I HEAR THE CREAKING of a chair being tipped back on its hind legs. "Sir, this is all fairly effective in a literary sort of way, I suppose, but since you have already put most of it in a novel, I'm afraid it's a little stale."
My interlocutor is a student who under various names and in various transparent disguises has attended all the religion classes I have ever taught and listened to all my sermons and read every word I've ever written, published and unpublished, including diaries and letters. He is on the thin side, dark, brighter than I am and knows it. He is without either guile or mercy. "You know, you were just getting down to the one thing people might be interested in," he says, "because it is always interesting to hear why a man believes what he believes. But then instead of giving it to them straight, you started paraphrasing from a work of your own fiction. I've heard you do the same sort of thing in sermons. Just as you are about to reach what ought to be the real nub of the matter, you lapse off into something that in the words of one of your early reviewers is either poetry or Williams' Aqua Velva. I would hesitate to use the phrase "artful dodger" if you hadn't already used it artfully yourself. Why don't you really tell them this time? Give it to them straight?"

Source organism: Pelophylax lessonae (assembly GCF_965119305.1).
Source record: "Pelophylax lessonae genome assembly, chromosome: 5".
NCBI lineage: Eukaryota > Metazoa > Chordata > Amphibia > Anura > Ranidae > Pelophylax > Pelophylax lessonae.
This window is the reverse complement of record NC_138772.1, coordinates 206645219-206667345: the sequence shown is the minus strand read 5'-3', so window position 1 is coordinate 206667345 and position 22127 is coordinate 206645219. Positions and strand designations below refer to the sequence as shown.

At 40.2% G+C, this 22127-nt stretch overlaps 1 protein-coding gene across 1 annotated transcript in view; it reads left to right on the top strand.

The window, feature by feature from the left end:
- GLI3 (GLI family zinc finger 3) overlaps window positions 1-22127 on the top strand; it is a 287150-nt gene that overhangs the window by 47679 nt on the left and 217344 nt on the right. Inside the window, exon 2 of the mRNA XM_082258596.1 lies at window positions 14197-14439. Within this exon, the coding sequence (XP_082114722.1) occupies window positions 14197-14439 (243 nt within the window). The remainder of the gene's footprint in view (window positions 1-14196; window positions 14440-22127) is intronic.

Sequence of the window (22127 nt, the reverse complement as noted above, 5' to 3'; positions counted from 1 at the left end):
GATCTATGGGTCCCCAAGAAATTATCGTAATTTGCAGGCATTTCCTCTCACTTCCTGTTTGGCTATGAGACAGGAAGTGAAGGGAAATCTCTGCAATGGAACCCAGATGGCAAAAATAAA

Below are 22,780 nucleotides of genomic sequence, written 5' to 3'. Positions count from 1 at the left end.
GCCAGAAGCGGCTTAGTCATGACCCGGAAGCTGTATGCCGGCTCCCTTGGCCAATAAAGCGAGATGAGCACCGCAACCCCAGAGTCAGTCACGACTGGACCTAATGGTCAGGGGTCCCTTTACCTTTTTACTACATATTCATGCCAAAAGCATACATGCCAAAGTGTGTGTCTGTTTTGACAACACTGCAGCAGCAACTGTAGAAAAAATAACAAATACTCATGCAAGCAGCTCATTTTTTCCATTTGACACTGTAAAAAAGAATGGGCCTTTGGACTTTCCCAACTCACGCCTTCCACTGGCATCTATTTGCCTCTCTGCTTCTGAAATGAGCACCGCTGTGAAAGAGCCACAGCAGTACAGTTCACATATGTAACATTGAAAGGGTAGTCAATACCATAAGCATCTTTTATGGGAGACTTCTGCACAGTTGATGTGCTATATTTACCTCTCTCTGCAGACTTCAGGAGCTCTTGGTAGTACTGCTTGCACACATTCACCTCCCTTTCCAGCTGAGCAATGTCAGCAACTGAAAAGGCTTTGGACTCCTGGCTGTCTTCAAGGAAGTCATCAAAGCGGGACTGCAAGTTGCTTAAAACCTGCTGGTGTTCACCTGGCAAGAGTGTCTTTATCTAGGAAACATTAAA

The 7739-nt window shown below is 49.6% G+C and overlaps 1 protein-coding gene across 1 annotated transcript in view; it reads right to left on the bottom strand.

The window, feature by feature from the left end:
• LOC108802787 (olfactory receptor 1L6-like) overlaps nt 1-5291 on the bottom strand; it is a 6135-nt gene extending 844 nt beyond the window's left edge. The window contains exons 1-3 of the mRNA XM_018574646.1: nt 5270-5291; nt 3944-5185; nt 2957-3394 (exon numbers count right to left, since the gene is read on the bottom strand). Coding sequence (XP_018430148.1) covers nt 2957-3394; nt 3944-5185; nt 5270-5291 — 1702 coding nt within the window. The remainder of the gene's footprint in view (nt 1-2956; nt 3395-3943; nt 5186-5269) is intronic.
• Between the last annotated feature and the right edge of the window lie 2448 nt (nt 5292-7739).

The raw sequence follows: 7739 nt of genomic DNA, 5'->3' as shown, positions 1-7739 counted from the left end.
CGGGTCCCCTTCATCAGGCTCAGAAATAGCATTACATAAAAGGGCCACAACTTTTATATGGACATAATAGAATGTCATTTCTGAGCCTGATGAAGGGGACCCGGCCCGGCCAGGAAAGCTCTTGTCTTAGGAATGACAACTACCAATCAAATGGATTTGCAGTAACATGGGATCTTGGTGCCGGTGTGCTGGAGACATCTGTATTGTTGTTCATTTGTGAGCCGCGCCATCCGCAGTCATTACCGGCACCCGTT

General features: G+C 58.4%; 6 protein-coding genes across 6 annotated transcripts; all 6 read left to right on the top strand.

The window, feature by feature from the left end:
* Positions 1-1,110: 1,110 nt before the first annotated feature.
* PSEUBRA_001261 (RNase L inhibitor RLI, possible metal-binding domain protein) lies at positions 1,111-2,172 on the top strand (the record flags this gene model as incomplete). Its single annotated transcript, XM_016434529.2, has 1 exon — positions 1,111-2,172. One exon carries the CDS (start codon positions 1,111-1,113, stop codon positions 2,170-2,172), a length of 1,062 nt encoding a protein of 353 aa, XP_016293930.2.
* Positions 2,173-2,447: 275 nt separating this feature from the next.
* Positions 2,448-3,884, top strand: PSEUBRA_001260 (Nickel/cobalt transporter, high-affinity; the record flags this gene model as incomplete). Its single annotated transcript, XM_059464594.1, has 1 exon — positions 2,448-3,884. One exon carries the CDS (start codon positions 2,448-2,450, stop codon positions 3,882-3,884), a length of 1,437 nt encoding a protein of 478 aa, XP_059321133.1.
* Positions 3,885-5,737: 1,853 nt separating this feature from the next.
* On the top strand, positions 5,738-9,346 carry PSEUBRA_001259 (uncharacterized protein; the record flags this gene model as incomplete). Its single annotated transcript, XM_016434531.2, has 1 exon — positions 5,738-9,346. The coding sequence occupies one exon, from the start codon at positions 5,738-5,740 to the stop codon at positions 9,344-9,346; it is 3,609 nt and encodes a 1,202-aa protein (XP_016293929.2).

God. Jesus. The ministry, of all things. Why I believe. He cannot possibly want me to give it straight any more than I want myself to give it straight, get it straight once and for all. For my own sake. I tell him this, and he brushes his hand over his mouth to conceal the glimmer of a smile.
"A question then," he says. "Have you ever had what you yourself consider a genuine, self-authenticating religious experience?"
There are these things I have already mentioned—the monastery visit, the great laughter sermon, the apple tree branches. They all really happened, I tell him, and I don't see why just because I've used them already in a novel I shouldn't use them again now. And the dream of writing the name on the bar. I really dreamed it. God knows I know what he means about artful dodging, but what can be straighter than telling the actual experiences themselves? What more can he want?
"I just told you," he says, "what I want."
Not the least of my problems is that I can hardly even imagine what kind of an experience a genuine, self-authenticating religious experience would be. Without somehow destroying me in the process, how could God reveal himself in a way that would leave no room for doubt? If there were no room for doubt, there would be no room for me.
- Originally published in The Alphabet of Grace